When Homer Simpson becomes the new food critic for the Springfield Shopper, two obvious problems come to mind: 1. He’s about as literate as an underachieving fourth-grader. 2. He likes everything he eats, and hands out raves to everything but a slice of pizza he found under the couch. (“It lost points because it had a Hot Wheel on it.”) He solves the first problem by having Lisa translate his inarticulate ramblings into caressing prose, but the second proves to be a stickier issue, partly because Springfieldians are getting fat off his recommendations, and partly because his unrelenting positivity is making the other critics look bad. Homer being Homer, he takes a sharp turn in the other direction, filing bon-mot-filled nasty reviews of local restaurants and even turning up his nose at Marge’s pork chops, which he gives his lowest rating, “seven thumbs up.” By the end, Homer isn’t comfortable with the arbitrary viciousness that comes with the trade. 



6. Mayor Ebert and Gene, Godzilla (1998)
In response to Gene Siskel and Roger Ebert’s unkind reviews of their earlier films Stargate and Independence Day, producer Dean Devlin and director Roland Emmerich issued what Siskel called a “petty” response in their 1998 debacle Godzilla. In the film, the sweets-noshing Mayor Ebert is campaigning for re-election under the slogan “Thumbs Up For New York!” Like any sleazy politician, he’s all-too-happy to seize upon mass disaster (like, say, a monster rampaging through the city) for electoral gain. (His campaign adviser, Gene, doesn’t approve.) Like just about every other critic in the country, the real Siskel and Ebert gave a thumbs-down to Godzilla on the show and in print. In his review, Ebert professed that he didn’t feel zinged: “They let us off lightly. I fully expected to be squished like a bug by Godzilla.”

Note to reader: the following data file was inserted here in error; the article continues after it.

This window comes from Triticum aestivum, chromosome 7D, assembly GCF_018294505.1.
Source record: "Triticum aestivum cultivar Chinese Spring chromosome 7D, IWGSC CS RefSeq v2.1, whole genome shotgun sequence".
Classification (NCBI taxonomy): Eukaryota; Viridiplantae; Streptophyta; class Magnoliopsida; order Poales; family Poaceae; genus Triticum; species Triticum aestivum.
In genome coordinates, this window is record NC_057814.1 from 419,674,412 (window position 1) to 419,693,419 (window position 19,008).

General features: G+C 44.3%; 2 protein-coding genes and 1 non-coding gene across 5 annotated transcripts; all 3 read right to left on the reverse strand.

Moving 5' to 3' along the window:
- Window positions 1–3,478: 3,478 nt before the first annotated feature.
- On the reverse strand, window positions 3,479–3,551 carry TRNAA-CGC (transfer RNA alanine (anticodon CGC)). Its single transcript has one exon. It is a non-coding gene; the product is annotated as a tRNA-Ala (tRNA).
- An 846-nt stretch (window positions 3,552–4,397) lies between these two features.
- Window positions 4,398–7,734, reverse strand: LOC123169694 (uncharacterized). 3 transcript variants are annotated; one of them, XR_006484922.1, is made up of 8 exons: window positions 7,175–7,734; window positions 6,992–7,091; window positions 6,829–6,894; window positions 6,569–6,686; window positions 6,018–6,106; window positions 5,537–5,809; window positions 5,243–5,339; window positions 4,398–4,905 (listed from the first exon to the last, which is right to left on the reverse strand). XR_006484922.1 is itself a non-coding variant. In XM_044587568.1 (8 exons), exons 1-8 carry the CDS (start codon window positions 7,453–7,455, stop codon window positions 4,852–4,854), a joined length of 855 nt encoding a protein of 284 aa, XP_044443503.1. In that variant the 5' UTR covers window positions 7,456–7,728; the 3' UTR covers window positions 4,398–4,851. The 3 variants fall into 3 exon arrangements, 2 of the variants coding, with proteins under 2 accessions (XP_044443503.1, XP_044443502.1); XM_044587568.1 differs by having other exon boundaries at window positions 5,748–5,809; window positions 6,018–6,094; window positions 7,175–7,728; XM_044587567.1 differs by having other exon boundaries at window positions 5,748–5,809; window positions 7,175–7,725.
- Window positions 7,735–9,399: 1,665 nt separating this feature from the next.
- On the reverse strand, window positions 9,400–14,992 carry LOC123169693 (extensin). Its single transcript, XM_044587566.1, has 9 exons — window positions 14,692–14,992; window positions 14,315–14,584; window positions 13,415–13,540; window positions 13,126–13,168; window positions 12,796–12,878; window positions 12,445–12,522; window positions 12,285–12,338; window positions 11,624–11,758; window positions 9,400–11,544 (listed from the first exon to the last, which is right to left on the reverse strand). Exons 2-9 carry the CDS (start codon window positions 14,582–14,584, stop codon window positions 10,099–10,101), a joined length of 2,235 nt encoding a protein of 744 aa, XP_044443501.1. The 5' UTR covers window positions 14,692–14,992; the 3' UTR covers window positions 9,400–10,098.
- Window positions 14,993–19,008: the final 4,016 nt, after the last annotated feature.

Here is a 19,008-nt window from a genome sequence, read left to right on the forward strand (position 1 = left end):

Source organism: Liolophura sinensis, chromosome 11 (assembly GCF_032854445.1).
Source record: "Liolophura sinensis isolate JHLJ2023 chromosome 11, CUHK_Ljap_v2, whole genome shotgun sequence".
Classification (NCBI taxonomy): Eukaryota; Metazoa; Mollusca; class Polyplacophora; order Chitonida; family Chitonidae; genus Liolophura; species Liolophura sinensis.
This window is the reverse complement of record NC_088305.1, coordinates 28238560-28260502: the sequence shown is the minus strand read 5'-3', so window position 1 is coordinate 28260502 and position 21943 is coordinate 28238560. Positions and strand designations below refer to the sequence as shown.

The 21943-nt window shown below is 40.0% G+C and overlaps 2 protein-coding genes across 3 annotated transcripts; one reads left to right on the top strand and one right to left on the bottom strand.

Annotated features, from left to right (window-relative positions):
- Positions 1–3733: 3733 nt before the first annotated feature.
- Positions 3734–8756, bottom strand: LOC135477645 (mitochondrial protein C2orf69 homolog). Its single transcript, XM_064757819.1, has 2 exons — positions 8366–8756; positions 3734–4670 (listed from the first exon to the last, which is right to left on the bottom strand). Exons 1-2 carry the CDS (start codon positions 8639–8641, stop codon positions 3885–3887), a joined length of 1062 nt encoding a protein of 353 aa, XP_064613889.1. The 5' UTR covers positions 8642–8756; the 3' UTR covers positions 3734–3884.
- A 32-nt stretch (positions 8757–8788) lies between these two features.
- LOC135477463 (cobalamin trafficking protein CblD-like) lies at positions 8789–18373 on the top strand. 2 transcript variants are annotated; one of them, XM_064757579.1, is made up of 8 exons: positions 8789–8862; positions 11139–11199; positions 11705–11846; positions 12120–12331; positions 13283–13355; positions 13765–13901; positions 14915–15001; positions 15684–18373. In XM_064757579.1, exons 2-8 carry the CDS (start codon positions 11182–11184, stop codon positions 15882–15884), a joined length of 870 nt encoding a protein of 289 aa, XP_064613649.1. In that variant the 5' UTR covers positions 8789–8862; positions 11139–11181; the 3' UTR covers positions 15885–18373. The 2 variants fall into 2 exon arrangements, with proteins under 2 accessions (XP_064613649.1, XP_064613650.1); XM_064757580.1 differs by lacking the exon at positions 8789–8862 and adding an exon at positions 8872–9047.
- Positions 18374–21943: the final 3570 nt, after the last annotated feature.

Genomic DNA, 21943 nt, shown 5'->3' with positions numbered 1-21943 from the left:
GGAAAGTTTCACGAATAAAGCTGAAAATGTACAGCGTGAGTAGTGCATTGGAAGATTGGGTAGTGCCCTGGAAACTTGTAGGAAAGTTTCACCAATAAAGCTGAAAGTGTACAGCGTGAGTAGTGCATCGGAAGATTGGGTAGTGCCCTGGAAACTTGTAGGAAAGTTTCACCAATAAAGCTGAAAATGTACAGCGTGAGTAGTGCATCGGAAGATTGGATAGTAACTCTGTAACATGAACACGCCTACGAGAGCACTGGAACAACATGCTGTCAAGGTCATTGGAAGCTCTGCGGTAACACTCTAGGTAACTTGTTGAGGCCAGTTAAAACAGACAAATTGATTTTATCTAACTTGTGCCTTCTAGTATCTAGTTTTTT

7. Ellsworth M. Toohey, The Fountainhead (1949)
Ayn Rand didn’t so much create characters as invent mouthpieces for ideological positions, which is why no one in her books behaves even remotely like a real human. Witness Ellsworth M. Toohey, the architectural critic of the Banner newspaper in The Fountainhead, the 1949 movie version of her novel, with a screenplay by Rand herself. Toohey is meant to be not only an example of the kind of commie collectivism that Rand despises; he’s also a stand-in for the critics who consistently savaged her books. He’s the least believable character imaginable, openly speaking of his contempt for the masses and his intention to destroy the excellence of true achievers like Howard Roark (played by Gary Cooper) for the sake of his collectivist philosophy. Yet audiences are also asked to believe that he—an architecture critic!—is the most popular, beloved columnist in New York.  On top of it all, Robert Douglas plays Toohey with a not-so-subtle implication of homosexuality. Both as a representation of Rand’s socialist bogeymen and an embodiment of her critics, he’s a perfectly ludicrous cartoon.


8. Rex Reed, Lost In America (1985)
Albert Brooks opens Lost In America with a stealthy three-minute tracking shot through a moonlit house—turn down the volume, and you could almost mistake it for ominous. On the soundtrack, however, serving as mocking counterpoint, is a radio broadcast in which Larry King gamely attempts to plumb “the modus operandi of Rex Reed,” who was at that time a film critic for the New York Post. (He’s since moved to the New York Observer.) This brief interview snippet has no bearing whatsoever on the film’s narrative; rather, it feels like a pre-emptive strike against those critics who insist that Brooks’ curdled portraits of runaway narcissism simply aren’t funny, with Brooks passive-aggressively wielding a representative critic’s own words against him. It works, too: When Reed insists that he prefers to see even a raucous comedy all by himself in a sterile screening room at 10 a.m. (“If it’s really funny, I’ll laugh… I don’t respond very well to mass hysteria anyway”), he succeeds in making the entire profession seem joyless and anti-human, even more hopelessly lost than the film’s protagonists. (Reed does have some nice words for one movie, however: The Fountainhead.)